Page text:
Ureterolithiasis in Dogs
Ureterolithiasis is a condition involving the formation of stones that may lodge into and block a dog's ureter, the muscular tube that connects the kidney to the bladder and carries urine from kidneys to the bladder. Typically, the stones originate in the kidneys and pass down into the ureter.
Depending on the size and shape of the stone, the stone may pass down to the bladder without any resistance or it may partially or completely obstruct the ureter, resulting in the dilatation of the upper portion of the ureter and subsequent kidney damage.
There are a number of different types of stones found in animals and type of stone may vary in according to breeds, age, and sex of the dog.
Symptoms and Types
Some dogs with ureterolithiasis display no symptoms, especially during the initial stages. Otherwise, be attentive to the following symptoms:
- Kidney failure
- Enlargement or shrinkage of the kidney
- Accumulation of waste products like urea
- Rupture of ureter, resulting in urine accumulation in the abdomen
The underlying cause may vary depending on the type of the stone. Typical causes include:
- Genetic factors
- Urinary tract infections
- Adverse drug reaction
- Diet and/or supplements
- Surgery that has lead to the narrowing or scarring of the ureter
Your veterinarian will conduct a complete medical history and perform a physical examination on your dog. He or she will then use routine laboratory tests including complete blood count, biochemistry profile, electrolyte panel, and urinalysis to assess the condition of your dog and severity of the disease. These tests also help in evaluating your pet for any other concurrent disease or condition.
Abdominal X-rays are extremely useful in visualizing the stones and their size; it will also confirm if the kidney has become enlarged as a result of the stones. Similarly, X-rays will depict if the ureter is intact or ruptured. In some cases, a special dye is injected intravenously and X-rays are taken afterward. This helps better visualize the stones by providing contrast. Ultrasound scans is another method for detecting ureter stones and kidney size.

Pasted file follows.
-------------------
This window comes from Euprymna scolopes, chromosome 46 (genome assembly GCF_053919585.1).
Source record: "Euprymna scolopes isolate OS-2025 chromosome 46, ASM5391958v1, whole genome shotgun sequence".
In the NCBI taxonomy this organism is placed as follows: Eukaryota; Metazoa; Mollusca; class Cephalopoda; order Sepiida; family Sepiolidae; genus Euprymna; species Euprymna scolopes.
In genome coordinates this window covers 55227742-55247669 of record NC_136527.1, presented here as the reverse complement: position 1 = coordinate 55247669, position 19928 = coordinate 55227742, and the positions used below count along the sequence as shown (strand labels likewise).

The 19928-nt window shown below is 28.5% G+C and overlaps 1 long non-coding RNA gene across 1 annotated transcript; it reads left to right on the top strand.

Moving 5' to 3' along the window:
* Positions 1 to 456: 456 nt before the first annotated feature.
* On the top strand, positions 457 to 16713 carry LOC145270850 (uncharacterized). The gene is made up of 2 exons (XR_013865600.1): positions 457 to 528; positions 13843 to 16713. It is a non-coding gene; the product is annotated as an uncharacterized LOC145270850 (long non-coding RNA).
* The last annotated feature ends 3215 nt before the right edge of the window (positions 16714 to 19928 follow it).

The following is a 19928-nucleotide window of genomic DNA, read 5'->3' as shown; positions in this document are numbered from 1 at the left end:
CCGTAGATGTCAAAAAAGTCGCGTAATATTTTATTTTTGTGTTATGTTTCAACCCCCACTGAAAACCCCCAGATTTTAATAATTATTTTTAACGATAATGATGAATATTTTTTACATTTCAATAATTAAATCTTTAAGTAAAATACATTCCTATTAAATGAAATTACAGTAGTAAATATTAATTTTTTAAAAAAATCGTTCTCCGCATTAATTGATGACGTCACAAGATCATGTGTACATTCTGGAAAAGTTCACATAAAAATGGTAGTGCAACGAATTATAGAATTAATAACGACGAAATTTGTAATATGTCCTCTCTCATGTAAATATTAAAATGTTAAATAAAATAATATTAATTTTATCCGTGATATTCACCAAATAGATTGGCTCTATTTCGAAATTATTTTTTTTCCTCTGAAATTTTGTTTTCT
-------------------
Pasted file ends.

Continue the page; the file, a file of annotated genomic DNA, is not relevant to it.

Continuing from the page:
Removing the obstructing stones is the primary objective of treatment. Fortunately, advances in modern technology has enabled veterinarians to remove the stones without surgery. A new technique called extracorporeal shock wave lithotripsy removes stones located in kidney, ureter, or bladder by producing shockwaves that break apart the stones, which can then be passed through the urine. Extracorporeal shock wave lithotripsy technique does not work for all animals, so consult with your veterinarian if it is right for your dog.
For dogs in which surgery is necessary, intravenous fluids are administered to maintain them hydrated. Antibiotics are also prescribed for dogs with concurrent urinary tract infection.
Living and Management
As relapses are common, continuous monitoring of the dog's condition is necessary. Typically, followup evaluations are done every 3-6 months. Depending on the type of stone, your veterinarian will suggest dietary changes to prevent future episodes of stone formation. If your dog is not tolerating the dietary changes well, contact him or her for necessary changes.
The overall prognosis is highly variable depending on the type of the stones.
An in-depth examination of the properties of urine; used to determine the presence or absence of illness
urinary tract infection
Also referred to as a UTI; a medical condition of the urinary tract and system in which the cells are damaged by microorganisms.
The tubular shaft found between the kidneys and the bladder
The product of protein being metabolized; can be found in blood or urine.
The prediction of a disease’s outcome in advance
Denotes an animal that is still able to reproduce or is free of cuts and scrapes